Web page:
A matrix of tactics for getting usability issues fixed
On July 20th, I had the pleasure of giving a workshop at UX Bristol 2012 alongside Caroline Jarrett. We promised that we would share all the great ideas and recommendations that our participants generated. These were tactics for how to make sure that the usability ussues you find actually get fixed.
A big thank you to Steve Krug for allowing us to build on all the work he did with Caroline on this topic, and for letting us reuse his slides in our presentation.
The following is a matrix of those “lightbulb tactics“, with the four main usability testing phases we considered on one axis, and some apparent themes along the other. I produced those themes by doing a quick bit of affinity mapping of all the tactics… hopefully, they make sense!
A matrix of tactics for getting usability issues fixed. Click on it to see a bigger, annotated version!
It was great to hear Noah Iliinsky talk about how to apply a design process to data visualisation. He spent three hours with us, starting off with a short talk, and then guiding the audience through applying this design process to their data in a meaningful way.
A fuzzy iPhone photo of Noah Iliinsky sharing ideas during his workshop for EBI Interfaces
Anyone whom I work with will know that I’m often asking “What problem are you trying to solve?“, and this of course applies as well to data visualisation as it does system or interaction design. So it’s no surprise that I find Noah’s work really engaging and inspiring. He talks about understanding your reader (the audience… the “user” – their drivers and needs); understanding your data (its characteristics and dimensions, and the message within that you wish to convey); understanding the choices that you can make as you apply a design process to visualisation, choosing how to convey knowledge and enable action.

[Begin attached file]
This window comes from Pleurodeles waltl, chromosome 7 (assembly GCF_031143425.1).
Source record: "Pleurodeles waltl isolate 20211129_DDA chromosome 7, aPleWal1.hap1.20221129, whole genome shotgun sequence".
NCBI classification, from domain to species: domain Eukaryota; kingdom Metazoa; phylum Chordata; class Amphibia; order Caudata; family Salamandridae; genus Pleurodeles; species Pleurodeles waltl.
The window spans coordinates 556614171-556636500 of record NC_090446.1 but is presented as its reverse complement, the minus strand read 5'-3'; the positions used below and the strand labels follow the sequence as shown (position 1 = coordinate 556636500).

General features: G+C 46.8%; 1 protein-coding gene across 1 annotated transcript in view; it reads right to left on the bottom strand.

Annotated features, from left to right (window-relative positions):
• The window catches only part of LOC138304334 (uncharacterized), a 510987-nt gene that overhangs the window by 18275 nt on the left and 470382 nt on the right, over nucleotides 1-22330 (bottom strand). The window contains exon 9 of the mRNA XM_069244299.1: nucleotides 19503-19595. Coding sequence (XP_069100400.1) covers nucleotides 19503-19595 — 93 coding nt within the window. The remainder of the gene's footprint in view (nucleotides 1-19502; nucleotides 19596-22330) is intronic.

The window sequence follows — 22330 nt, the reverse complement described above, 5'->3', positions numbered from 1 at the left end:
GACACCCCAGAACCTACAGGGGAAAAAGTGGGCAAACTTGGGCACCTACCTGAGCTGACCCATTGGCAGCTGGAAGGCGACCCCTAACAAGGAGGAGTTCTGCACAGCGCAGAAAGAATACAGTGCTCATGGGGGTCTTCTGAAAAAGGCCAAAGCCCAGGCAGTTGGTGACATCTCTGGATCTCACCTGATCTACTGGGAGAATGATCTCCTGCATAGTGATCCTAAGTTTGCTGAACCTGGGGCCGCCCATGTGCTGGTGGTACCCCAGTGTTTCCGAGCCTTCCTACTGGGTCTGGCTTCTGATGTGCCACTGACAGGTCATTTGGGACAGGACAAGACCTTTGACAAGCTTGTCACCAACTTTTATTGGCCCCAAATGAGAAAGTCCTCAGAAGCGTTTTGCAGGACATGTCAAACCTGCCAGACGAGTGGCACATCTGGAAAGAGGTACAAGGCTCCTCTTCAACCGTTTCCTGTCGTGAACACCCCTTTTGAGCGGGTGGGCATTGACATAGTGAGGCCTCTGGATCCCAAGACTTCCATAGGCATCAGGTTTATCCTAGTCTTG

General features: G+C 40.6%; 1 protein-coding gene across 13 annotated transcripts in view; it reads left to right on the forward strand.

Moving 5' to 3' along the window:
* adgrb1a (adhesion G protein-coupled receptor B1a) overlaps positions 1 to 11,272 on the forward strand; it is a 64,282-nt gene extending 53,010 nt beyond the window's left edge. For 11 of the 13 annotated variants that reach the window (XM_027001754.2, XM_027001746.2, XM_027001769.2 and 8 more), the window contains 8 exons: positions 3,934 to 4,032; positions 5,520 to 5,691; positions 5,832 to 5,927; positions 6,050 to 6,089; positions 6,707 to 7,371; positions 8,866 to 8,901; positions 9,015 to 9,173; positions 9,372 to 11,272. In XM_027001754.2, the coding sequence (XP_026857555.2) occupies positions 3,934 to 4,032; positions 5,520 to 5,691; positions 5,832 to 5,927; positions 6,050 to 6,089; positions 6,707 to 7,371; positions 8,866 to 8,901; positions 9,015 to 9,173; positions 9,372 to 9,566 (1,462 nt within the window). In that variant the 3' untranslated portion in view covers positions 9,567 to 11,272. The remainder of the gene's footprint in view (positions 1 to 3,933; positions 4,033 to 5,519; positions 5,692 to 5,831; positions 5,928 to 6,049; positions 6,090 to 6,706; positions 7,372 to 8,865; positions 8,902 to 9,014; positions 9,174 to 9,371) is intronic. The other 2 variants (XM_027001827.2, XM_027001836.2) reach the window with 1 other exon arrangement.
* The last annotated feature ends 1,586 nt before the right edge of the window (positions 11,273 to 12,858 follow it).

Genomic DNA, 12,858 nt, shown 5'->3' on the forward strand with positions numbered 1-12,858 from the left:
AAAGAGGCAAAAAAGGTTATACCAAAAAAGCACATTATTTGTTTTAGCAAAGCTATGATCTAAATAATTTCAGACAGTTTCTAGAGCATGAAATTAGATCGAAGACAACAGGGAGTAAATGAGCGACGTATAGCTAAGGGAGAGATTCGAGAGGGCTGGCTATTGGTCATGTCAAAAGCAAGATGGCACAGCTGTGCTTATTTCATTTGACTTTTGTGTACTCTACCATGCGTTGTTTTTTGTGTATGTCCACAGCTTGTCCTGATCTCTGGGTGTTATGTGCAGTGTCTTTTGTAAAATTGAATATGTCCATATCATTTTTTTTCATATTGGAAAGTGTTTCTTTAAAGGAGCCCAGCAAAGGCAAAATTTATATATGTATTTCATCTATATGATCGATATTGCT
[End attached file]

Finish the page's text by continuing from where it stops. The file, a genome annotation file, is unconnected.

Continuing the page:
Triangulating these gets you most of the way to good data visualisation.
Some of you might have attended the most recent how-to workshop we ran on campus, looking at card sorting as a technique for organising information. If you’d like to follow up on that and learn more, Donna Spencer (@maadonna), author of the Rosenfeld Media book “Card Sorting – designin usable categories” has just updated her resoursces page for the topic.
Lots of great information, advice and articles.
A lot of work has been going into the redesign of the EBI website over the last few months. We’re steadily moving into the design of various things – content, navigation, pages, interfaces, and so on. As soon as we have something interactive, in whatever state, we plan to get it in front of users as soon as possible and test its usability.
Before that, though, we have to make something. One of the key things that we think will help us inform our design work is the use of personas. There is a lot of good information out there on how to create personas and how to use them, and my colleague Antony has already written about personas on the EBI Interfaces blog.
Recently, I worked with team-mates Jenny Cham and Andrew Cowley to produce personas for this project, and I wanted to share some of our work with you.
Do It Yourself
Go ahead and download the custom template for Word (.dot) and amend or adjust it to suit your needs. You can also download a little guide (.doc) that has an annotated example with explanations of each feature.
I’ve just had a quick flick through it, but there are lots of great articles on usability, typography, etc.
This Smashing eBook contains best ― most useful, most interesting or most inspiring ― articles about Web design and development that have been published on Smashing Magazine over the last five years.
Get it for your iPad, iPhone and iDon’tCareWhatElse here…